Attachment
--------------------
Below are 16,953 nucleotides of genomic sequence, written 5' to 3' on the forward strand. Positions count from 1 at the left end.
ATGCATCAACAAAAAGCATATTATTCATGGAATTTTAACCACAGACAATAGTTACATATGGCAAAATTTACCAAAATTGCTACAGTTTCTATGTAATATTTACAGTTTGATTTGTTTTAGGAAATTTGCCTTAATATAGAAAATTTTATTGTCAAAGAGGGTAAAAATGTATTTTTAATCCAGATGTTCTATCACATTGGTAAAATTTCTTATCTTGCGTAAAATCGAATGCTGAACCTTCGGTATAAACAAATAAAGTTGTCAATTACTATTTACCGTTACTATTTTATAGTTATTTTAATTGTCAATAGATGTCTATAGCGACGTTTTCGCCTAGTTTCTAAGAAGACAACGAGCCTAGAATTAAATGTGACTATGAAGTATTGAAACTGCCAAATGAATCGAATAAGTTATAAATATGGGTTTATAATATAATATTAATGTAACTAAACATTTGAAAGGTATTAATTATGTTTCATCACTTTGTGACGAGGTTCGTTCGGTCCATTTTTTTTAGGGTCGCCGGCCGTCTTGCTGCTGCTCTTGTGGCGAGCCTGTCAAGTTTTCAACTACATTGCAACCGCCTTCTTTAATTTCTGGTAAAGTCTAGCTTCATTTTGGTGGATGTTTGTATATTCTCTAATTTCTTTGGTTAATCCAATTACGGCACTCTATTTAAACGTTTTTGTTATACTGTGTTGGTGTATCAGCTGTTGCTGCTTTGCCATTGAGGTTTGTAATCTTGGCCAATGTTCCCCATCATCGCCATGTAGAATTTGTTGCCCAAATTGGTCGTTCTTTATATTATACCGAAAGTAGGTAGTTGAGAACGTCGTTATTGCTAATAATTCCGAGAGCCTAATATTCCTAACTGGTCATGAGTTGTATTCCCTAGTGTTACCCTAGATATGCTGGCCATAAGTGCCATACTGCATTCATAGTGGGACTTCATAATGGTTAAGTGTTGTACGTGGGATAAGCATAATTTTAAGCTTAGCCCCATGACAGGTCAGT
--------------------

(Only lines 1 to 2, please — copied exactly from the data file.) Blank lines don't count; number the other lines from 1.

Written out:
Below are 16,953 nucleotides of genomic sequence, written 5' to 3' on the forward strand. Positions count from 1 at the left end.
ATGCATCAACAAAAAGCATATTATTCATGGAATTTTAACCACAGACAATAGTTACATATGGCAAAATTTACCAAAATTGCTACAGTTTCTATGTAATATTTACAGTTTGATTTGTTTTAGGAAATTTGCCTTAATATAGAAAATTTTATTGTCAAAGAGGGTAAAAATGTATTTTTAATCCAGATGTTCTATCACATTGGTAAAATTTCTTATCTTGCGTAAAATCGAATGCTGAACCTTCGGTATAAACAAATAAAGTTGTCAATTACTATTTACCGTTACTATTTTATAGTTATTTTAATTGTCAATAGATGTCTATAGCGACGTTTTCGCCTAGTTTCTAAGAAGACAACGAGCCTAGAATTAAATGTGACTATGAAGTATTGAAACTGCCAAATGAATCGAATAAGTTATAAATATGGGTTTATAATATAATATTAATGTAACTAAACATTTGAAAGGTATTAATTATGTTTCATCACTTTGTGACGAGGTTCGTTCGGTCCATTTTTTTTAGGGTCGCCGGCCGTCTTGCTGCTGCTCTTGTGGCGAGCCTGTCAAGTTTTCAACTACATTGCAACCGCCTTCTTTAATTTCTGGTAAAGTCTAGCTTCATTTTGGTGGATGTTTGTATATTCTCTAATTTCTTTGGTTAATCCAATTACGGCACTCTATTTAAACGTTTTTGTTATACTGTGTTGGTGTATCAGCTGTTGCTGCTTTGCCATTGAGGTTTGTAATCTTGGCCAATGTTCCCCATCATCGCCATGTAGAATTTGTTGCCCAAATTGGTCGTTCTTTATATTATACCGAAAGTAGGTAGTTGAGAACGTCGTTATTGCTAATAATTCCGAGAGCCTAATATTCCTAACTGGTCATGAGTTGTATTCCCTAGTGTTACCCTAGATATGCTGGCCATAAGTGCCATACTGCATTCATAGTGGGACTTCATAATGGTTAAGTGTTGTACGTGGGATAAGCATAATTTTAAGCTTAGCCCCATGACAGGTCAGT